Another day, another flip-flop. At Sunday's Mike Huckabee-hosted presidential forum, Republican candidate Mitt Romney offered up yet another flip-flop, this time on reducing global warming pollution from cars and trucks. He said that he would "get the EPA out of its effort to manage carbon dioxide emissions from automobiles and trucks."
Back in 2004, then-Governor Romney signed Massachusetts up to copy California in implementing carbon emissions standards for light duty vehicles. The car companies pretty much hated that because it created a dreaded "patchwork," in which the standard would apply in about half of the states but not in the rest.
Luckily, the Obama administration stepped in. The president brokered a deal to come up with a single national standard to reduce carbon pollution, which the car companies, the states, unions, EPA, and environmental groups like NRDC could all agree on. He made it happen primarily through a rule issued by EPA, which reduces pollution, saves consumers money, and reduces confusion for industry. That program was so successful that last month, EPA proposed to extend and strengthen the program through 2025.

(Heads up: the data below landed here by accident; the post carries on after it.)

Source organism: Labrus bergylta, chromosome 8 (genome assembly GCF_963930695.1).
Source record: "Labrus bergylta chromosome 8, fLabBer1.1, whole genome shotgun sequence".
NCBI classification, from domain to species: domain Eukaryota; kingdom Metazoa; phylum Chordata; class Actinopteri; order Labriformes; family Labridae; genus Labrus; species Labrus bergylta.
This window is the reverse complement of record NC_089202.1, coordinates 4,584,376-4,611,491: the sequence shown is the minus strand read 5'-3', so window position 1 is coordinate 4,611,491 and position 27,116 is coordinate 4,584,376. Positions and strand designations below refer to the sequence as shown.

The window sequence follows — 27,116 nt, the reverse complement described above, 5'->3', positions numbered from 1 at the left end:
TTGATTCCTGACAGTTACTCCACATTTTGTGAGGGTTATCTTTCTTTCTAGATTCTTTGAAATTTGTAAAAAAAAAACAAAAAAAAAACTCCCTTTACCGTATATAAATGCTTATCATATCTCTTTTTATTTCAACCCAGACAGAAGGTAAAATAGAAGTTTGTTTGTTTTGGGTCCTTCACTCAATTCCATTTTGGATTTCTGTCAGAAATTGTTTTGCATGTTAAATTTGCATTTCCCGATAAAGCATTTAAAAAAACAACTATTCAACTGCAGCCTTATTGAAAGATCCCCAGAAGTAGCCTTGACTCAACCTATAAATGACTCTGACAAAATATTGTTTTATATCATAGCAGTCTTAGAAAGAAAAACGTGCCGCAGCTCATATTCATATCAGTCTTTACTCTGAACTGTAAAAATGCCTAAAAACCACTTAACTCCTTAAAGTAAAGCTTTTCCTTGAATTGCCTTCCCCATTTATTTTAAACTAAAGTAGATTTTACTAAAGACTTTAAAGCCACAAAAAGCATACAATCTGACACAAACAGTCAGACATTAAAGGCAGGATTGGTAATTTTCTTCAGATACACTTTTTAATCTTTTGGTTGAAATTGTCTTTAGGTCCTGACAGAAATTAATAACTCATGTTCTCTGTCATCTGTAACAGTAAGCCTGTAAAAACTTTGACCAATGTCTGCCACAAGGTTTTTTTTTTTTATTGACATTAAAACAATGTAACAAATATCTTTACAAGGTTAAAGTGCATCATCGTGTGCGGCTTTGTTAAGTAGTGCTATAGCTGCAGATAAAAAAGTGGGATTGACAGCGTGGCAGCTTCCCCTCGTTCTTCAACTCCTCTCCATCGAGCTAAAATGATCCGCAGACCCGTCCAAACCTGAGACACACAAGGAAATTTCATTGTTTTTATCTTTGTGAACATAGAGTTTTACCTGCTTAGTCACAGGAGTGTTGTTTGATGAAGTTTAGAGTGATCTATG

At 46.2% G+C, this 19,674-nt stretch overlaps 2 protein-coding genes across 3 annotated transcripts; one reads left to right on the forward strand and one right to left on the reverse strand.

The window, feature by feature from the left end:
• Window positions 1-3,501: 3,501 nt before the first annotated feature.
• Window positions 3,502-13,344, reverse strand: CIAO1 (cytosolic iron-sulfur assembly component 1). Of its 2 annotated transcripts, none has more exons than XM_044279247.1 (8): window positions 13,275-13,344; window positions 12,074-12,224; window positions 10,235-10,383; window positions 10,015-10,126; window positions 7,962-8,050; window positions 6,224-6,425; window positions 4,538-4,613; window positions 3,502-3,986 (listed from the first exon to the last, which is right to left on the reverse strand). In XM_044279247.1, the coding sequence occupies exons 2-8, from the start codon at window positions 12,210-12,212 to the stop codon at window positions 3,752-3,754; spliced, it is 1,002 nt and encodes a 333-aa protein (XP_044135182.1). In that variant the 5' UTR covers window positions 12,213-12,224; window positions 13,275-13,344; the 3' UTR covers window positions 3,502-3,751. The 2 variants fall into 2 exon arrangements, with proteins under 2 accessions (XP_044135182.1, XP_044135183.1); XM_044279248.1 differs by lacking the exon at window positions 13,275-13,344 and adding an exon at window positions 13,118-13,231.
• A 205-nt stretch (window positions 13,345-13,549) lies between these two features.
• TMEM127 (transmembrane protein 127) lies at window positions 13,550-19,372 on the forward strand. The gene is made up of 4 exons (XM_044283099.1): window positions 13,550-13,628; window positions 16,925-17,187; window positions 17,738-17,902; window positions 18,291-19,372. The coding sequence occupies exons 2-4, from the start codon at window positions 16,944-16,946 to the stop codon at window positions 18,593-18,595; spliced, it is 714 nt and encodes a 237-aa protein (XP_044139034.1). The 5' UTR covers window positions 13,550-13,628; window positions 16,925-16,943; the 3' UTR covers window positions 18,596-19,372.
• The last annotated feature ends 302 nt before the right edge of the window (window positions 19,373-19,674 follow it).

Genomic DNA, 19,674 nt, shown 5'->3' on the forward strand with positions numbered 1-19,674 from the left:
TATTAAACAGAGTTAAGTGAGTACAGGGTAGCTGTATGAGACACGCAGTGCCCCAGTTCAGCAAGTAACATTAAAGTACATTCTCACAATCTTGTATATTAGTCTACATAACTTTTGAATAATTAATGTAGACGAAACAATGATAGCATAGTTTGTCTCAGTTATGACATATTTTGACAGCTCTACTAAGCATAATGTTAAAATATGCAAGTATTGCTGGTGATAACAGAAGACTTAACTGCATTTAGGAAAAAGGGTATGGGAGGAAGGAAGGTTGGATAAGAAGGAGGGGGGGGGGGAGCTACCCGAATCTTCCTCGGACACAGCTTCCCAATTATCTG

Back to Romney. Of course, no one likes a flip-flopper. But the truth is, sometimes it makes sense to change your mind. You get new information, like former climate-skeptic Richard Muller who came to his senses and realized the globe really is warming up. That's what makes Romney's latest flip-flop so infuriating. Almost every bit of new information we have shows that the need to reduce global warming pollution is greater than ever and the dangers are worse than we previously thought.
And the rules that Romney once supported, but now decries, provide tremendous benefits. The new set of rules would save over 4 billion barrels of oil. Owners of new efficient vehicles would save up to $4,400 over the life of the vehicle. Since he doesn't seem to have any problem with changing his positions, can we humbly suggest that the governor just go ahead and switch back to the position that is good for industry, good for consumers and good for the planet?
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